How to maintain that creativity? In order to maintain a creative mind and nurture the capability to discover hidden and unexpected patterns and associations, I suggest the following exercises:

1. Always train the creative muscle. This can be done through exercises such as thinking of an object, say a brick, and coming up with 100 different uses for it. Repeat this exercise once a week for a different common object;

2. Stay positive. Negativity is the enemy of creativity. An exercise that I encourage to boost positivity is to keep a journal and write, daily, the five things that you are grateful for. I call this Brain Rewiring;

3. Use creative language. Language is not only a medium for communication, it is also a system of thought. When facing a challenge, replacing the p-word (‘problem’) with the word ‘opportunity’, when framing the challenge, can unlock huge value;

4. Do things out of your routine. Take a different route to work every now and then, travel, brush your teeth using your non-dominant hand or read books in a genre that you are not accustomed to; and

5. Challenge yourself. Move out of your comfort zone through trying to learn new things, language or sport.

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Gen Z sees creativity as key to success

Wednesday, January 10th, 2018

A NEW study on Gen Z in the classroom reveals that Gen Z students are feeling unprepared for the problems the “real world” faces today. As job descriptions change and we move towards an increasingly unpredictable workforce, these students want a greater focus on creativity and hands-on learning in the classroom.

The Adobe study, Gen Z in the Classroom: Creating the Future, provides insights into Malaysian Gen Z student and teacher perspectives on learning, creativity, technology and the preparedness for a disrupted workforce.

Released recently, the study surveyed 250 Gen Z students between the ages of 11 and 17, and 100 teachers in the country.

The research found that 97 per cent of students and 100 per cent of teachers see creativity as essential to students’ future success (highest rating in the Asia Pacific study).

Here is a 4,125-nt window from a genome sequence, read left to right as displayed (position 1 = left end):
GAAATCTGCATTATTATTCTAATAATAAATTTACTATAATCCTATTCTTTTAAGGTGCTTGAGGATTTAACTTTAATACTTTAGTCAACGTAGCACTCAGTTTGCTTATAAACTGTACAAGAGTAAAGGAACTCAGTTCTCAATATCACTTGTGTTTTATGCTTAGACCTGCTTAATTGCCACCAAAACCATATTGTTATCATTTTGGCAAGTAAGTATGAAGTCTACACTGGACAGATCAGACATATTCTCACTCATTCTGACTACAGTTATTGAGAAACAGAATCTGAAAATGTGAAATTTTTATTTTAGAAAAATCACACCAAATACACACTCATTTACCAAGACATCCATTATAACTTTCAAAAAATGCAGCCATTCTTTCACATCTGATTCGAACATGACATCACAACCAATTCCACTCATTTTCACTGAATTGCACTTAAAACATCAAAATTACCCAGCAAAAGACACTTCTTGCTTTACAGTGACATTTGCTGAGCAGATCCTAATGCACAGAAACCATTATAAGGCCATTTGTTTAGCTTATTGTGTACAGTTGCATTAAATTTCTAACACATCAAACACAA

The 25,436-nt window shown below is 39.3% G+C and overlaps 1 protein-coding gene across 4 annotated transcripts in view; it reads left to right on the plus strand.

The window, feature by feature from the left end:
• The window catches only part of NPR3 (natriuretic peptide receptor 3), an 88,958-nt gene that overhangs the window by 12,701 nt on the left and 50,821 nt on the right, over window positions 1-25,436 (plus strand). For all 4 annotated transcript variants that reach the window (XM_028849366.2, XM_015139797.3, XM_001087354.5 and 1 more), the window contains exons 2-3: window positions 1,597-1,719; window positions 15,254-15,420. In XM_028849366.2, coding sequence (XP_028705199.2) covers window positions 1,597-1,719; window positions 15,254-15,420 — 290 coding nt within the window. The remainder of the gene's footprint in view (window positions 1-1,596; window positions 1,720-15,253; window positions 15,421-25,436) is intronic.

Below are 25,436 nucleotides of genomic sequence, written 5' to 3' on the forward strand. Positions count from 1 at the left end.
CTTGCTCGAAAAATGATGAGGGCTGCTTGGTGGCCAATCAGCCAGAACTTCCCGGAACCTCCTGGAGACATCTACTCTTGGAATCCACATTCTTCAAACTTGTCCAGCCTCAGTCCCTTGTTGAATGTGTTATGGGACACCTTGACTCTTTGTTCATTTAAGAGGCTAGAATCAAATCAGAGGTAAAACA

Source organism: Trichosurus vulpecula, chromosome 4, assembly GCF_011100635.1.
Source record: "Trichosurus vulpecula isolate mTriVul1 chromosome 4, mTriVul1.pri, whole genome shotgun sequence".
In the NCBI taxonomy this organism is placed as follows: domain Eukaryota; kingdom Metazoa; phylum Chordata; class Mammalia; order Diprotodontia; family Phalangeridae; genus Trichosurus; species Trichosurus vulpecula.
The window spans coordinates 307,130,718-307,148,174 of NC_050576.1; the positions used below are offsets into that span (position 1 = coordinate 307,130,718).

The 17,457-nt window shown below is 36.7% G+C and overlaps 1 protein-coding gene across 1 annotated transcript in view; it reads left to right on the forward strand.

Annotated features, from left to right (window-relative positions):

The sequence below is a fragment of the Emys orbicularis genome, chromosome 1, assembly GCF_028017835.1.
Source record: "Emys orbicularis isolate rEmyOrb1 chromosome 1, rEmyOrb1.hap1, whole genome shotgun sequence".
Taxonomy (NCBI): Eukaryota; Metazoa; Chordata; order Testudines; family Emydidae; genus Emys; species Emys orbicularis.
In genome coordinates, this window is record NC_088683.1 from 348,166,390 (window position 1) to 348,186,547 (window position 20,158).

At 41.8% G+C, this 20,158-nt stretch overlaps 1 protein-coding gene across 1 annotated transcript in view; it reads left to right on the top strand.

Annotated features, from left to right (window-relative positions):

For Gen Z, computers and technology help to hone their creativity and prepare them for their future.

Ninety-six per cent of students believe their future careers will involve creating, and 97 per cent of teachers feel Gen Z students will have careers that do not exist today. Gen Z students also shared that classes focusing on computers and technology are not only among their favourites to take, but also hone their creativity, and will best prepare them for their future.

Janie Lim, senior director of Marketing for Digital Media, Adobe Asia Pacific, said: “Gen Z students in Malaysia have grown up in a tech-enabled and information-driven world. Access to technology and digital tools has offered unprecedented opportunities for them to explore their curiosity, draw inspirations from others and efficiently express their own creativity.

“The way Gen Z students consume and learn today is very different from past generations. Educators in the country need to provide the right environment, updated tools and creative outlets to bring out the best in students, and foster innovative problem-solving skills the future workforce will need.”

While excited about the prospects, Gen Z students in Malaysia — who see themselves as ambitious, curious and creative — express nervousness about their future careers. Almost 40 per cent of Gen Z students feel unprepared for the future, and feel what they learn outside of the classroom is more important to their future careers than what they learn inside.

Technology is GenZ’s native environment. They are passionate about making things better and smarter. Seventy-seven per cent of teachers feel students are more creative than past generations while 61 per cent of students feel they are more creative than past generations.

Although Gen Z students in the nation see themselves as more creative than past generations, teachers and students agree that the best method for learning and teaching is through a doing/creating approach, as well as through collaborating with others. This perspective directly correlates with the 68 per cent of educators who wish to evolve the teaching curriculum, and the 66 per cent who look for more opportunities for hands-on learning in their classrooms.